Enum equality test

div0 div0 at users.sourceforge.net
Mon Mar 22 12:06:09 PDT 2010

Hash: SHA1

bearophile wrote:
> I'm looking for D2 rough edges. I've found that this D2 code
> compiles and doesn't assert at runtime:
> enum Foo { V1 = 10 }
> void main() {
>     assert(Foo.V1 == 10);
> }
> But I think enums and integers are not the same type, and I don't
> want to see D code that hard-codes comparisons between enum instances
> and number literals, so I think an equal between an enum and an int
> has to require a cast:
> assert(cast(int)(Foo.V1) == 10); // OK

Spec explicity says enums are convertible to their base type:


> That has made me curious, so I've tried C++0x, and it seems in C++0x
> Foo::V1 == 10 gives a compile error ("enum class" is strongly typed
> enum of C++0x):
> enum class Foo { V1 = 10 };
> int main() {
>     int b = Foo::V1 == 10;
> }
> ...>g++ -std=c++0x test.cpp -o test
> test.cpp: In function 'int main()':
> test.cpp:3: error: no match for 'operator==' in '(Foo)10 == 10'
> test.cpp:3: note: candidates are: operator==(int, int) <built-in>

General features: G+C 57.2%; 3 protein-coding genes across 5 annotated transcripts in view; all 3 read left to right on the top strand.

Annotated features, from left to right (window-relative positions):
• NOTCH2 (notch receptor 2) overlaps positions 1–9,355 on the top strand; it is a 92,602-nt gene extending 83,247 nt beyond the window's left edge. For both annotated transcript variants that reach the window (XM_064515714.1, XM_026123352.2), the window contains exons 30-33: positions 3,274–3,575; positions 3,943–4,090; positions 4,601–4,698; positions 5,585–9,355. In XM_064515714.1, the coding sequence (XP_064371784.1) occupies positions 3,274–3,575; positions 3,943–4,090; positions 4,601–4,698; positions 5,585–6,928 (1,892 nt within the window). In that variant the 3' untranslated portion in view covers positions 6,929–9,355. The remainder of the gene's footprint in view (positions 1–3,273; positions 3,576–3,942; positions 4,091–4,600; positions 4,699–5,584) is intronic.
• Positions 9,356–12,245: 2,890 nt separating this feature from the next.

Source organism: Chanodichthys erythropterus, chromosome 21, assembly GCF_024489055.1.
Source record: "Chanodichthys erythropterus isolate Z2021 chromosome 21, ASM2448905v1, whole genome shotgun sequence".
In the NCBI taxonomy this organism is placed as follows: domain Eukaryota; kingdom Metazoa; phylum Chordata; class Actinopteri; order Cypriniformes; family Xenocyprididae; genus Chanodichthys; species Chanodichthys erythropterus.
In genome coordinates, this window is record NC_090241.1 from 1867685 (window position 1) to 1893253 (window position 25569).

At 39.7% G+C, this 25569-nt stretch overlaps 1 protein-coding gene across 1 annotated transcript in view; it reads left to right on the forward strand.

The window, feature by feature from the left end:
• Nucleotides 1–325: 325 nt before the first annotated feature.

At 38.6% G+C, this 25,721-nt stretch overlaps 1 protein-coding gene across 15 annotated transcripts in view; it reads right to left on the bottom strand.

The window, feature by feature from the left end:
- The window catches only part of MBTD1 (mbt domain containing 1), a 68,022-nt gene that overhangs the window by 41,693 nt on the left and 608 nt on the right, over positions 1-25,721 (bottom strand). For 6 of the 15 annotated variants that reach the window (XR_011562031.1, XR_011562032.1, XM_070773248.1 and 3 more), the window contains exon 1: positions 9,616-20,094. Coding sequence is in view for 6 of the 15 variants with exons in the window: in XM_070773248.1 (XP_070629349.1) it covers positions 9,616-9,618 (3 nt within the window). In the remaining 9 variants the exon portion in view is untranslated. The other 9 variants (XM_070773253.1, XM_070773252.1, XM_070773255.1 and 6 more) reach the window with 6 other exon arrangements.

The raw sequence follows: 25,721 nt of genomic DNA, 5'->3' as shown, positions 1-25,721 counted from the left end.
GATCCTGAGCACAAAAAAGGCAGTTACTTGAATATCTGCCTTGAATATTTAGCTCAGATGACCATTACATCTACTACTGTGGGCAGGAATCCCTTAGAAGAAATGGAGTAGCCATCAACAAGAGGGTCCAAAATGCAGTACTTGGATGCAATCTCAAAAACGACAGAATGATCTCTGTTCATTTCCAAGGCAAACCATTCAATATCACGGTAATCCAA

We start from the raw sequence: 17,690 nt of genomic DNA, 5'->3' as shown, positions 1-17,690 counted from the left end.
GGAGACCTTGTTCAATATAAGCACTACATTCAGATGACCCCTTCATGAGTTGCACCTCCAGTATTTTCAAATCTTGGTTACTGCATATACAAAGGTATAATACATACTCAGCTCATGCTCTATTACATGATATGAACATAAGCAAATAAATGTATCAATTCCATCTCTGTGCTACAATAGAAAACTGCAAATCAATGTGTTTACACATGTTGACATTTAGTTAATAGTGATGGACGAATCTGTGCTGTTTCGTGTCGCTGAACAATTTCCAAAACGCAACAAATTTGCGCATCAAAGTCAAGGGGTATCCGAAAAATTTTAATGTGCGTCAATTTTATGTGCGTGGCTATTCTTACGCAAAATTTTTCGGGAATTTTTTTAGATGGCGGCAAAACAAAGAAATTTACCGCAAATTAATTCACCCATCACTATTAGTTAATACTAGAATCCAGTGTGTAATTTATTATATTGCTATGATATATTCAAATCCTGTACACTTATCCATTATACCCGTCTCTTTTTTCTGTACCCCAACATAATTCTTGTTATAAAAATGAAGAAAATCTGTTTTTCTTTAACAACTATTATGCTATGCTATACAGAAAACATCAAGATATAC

> Do you think this is worth a bug report (with the "accepts-invalid" keyword)?

No. enum class is a specifc new feature of of C++ to prevent the
implicit conversion. Might be worth requesting the feature for D, but
changing the current behaviour of enum could be pain.

Besides, use of enums should be discouraged in general.
It sucks maintaining code where you've thousands of switch statements
all over the place; there's nearly always a better way.

- --
My enormous talent is exceeded only by my outrageous laziness.
Version: GnuPG v1.4.7 (MingW32)
Comment: Using GnuPG with Mozilla - http://enigmail.mozdev.org/


More information about the Digitalmars-d-learn mailing list